Economic Expansion
    And the Second.

    I look at your photo now,
    Taken in the beginning of bad days,
    With your surviving mates
    In Limerick.
    Your face haunts me as do these memories;
    And all these things have been scraped
    In my heart,
    And I can never hope to forget
    What was, after all,
    A betrayal.

  13. Maitiu,

    I do Kindle myself but still increase the size of the hard library. Kindle is great.

    While on the topic of books I think one needs to be put together about the internment situation that the British brought back in. What has happened to Martin is a powerful indictment of a state abusing process to persecute people who refuse to become instruments of that state.

  14. Even of Martin was to be released in the morning the Brits have achieved what they set out to do create a culture of fear.
    The culture of fear has come at the end of a long slow process which is aided and abetted by Sinn Fein.
    They have helped put measures in place that have isolated Republicans.
    Now it's a case of , they have purchased one half and are quickly locking up or terrorising the other.

  15. Nuala,

    it shows us how far SF slipped off the republican radar when it endorsed a process that would allow the British to prosecute republicans for their role in the conflict.

  16. Mackers,
    When I think back to when Clonard was rebuilt around 1998, it was built to ensure now form of Republican activity would ever take place again or at least not on a scale it once did.
    The area is now one way in and out.
    The alleyways have gone even the back doors have gone. Walk through the area now and it's an area of permantely closed doors.
    The thinking and planning was around a loss of community. Walking up from the town last week I found out the Lower Falls is now the same.
    Clonard was marked for rebuild before the Belfast Agreement . Which begs the question how long was the stitch up really going on?

  17. I always found the term Detained at her majesties pleasure or detained at the secretary of state’s pleasure divisive.
    It adds insult to injury with its sadist sounding pleasantry.

    There is nothing pleasant about detention and interment and in this case it reeks of pure State evil.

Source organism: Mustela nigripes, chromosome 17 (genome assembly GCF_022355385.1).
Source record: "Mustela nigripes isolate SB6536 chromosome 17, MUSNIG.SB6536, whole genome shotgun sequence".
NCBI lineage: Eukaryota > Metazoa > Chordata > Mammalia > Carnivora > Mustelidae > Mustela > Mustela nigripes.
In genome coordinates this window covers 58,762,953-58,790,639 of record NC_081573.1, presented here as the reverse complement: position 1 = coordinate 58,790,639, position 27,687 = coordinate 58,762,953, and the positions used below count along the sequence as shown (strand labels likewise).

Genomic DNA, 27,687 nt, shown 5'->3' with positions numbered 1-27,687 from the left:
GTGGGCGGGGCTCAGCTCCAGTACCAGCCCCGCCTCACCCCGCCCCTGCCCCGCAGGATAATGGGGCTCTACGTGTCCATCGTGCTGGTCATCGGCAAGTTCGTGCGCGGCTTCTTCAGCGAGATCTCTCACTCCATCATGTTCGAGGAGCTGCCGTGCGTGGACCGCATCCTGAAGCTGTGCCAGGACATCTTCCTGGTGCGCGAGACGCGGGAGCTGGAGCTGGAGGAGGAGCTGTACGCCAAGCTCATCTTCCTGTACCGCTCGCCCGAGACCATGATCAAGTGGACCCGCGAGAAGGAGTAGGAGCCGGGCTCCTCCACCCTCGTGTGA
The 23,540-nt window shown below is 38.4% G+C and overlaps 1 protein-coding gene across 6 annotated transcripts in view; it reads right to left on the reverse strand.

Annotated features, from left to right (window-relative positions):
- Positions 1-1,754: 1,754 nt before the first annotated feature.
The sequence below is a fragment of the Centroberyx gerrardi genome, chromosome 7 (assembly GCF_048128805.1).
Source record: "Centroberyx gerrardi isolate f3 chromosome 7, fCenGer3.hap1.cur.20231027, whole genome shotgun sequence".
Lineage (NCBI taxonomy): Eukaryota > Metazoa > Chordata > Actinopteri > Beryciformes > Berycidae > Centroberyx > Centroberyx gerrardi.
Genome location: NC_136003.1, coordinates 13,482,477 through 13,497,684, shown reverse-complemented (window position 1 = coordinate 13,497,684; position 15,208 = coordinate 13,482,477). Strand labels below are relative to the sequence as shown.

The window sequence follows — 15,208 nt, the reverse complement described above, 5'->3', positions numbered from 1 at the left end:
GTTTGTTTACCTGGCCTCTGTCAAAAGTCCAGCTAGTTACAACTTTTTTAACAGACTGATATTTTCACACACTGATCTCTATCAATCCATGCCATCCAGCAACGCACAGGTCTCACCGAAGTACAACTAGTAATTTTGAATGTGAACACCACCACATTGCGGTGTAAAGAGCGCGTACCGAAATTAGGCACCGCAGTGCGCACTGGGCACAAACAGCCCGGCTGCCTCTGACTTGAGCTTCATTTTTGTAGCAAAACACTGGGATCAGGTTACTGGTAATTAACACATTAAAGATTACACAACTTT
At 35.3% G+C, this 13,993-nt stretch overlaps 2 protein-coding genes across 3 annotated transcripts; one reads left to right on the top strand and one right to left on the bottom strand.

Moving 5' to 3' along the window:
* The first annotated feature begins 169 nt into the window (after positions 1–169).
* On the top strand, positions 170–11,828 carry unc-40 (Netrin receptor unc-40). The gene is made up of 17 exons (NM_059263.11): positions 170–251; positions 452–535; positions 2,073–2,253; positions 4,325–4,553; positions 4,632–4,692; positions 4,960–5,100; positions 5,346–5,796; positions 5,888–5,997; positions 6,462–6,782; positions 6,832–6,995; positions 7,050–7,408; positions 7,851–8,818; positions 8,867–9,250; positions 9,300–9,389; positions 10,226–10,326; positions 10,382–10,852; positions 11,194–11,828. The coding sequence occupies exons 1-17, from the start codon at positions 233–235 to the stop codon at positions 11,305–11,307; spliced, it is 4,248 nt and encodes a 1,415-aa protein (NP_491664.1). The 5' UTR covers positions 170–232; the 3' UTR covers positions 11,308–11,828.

I say evil as even when he is released he will still be harassed by those whom initially tried to recruit him.
    I always wonder why cases like this do not seem to gain the attention of the general public.
    If these detentions continue unopposed by the people and law-makers alike we shall find ourselves living in a police state.
    It’s bad enough that we already live in a quasi police State.

  18. Fionnuala
    Totally agree with you on; the Brits set out to create a culture of fear. I don't think they've achieved it (otherwise we wouldn't have blogs like this). I am not on Twitter or Facebook, and have no intention of ever being on them (it's just me), I am very computer savvy, but I don't like them. I'm so glad that other people who do, supported Martin Corey, in their quest to get him released from the North's Guantanamo Bay. I also watched Channel 4 news last night (about the ripping up of the pact between the Brits and Yanks about not spying on each other, or their citizens, that had been signed in 1946), apparently it was thrown in the bin around 2007. One guy was on C4 news, explaining that, if one person was spied on (through email), then his/her contacts were also spied on and, say, through Facebook his/her contacts would be spied on, and so on and so on. That meant that just one person could generate the spying on at least 5 MILLION people, and remember that's just ONE person! Absolutely ridiculous! If we are in a totalitarian state, at least have the fucking decency to tell us! I seen a few comments about dissent, in any other place in the world (near enough), that would/could mean dissenting from a law about the price of cabbage or legalising "pot", but in this place (ratcheted up by a unionist party called "Sinn Fein"), it means armed groups trying to overthrow their wee state! Dissent does not mean what SF tell their sheep, nor ordinary Joe Bloggs like you and I, it means questioning the status quo.

  19. Tain Bo,
    It's strange the way people react to injustice on their own door step. I have heard people talk quite exclusively about injustice all over the world ( Mairead Corrigan Maguire for one )
    and yet they can ignore what is staring them in the face.

    I think the fear factor has gotten through to people big time.
    People who I have known all my life to have been sympathetic in relation to prisoners and injustice, now look the other way.
    Thankfully, as you rightfully point out there will always be pockets of resistance.
    It could be that people believe there is a settlement here, or they are too old, too tired or just too scared to rock the proverbial boat. Whichever,it's sad to see people now close their eyes, ears and doors to injustice.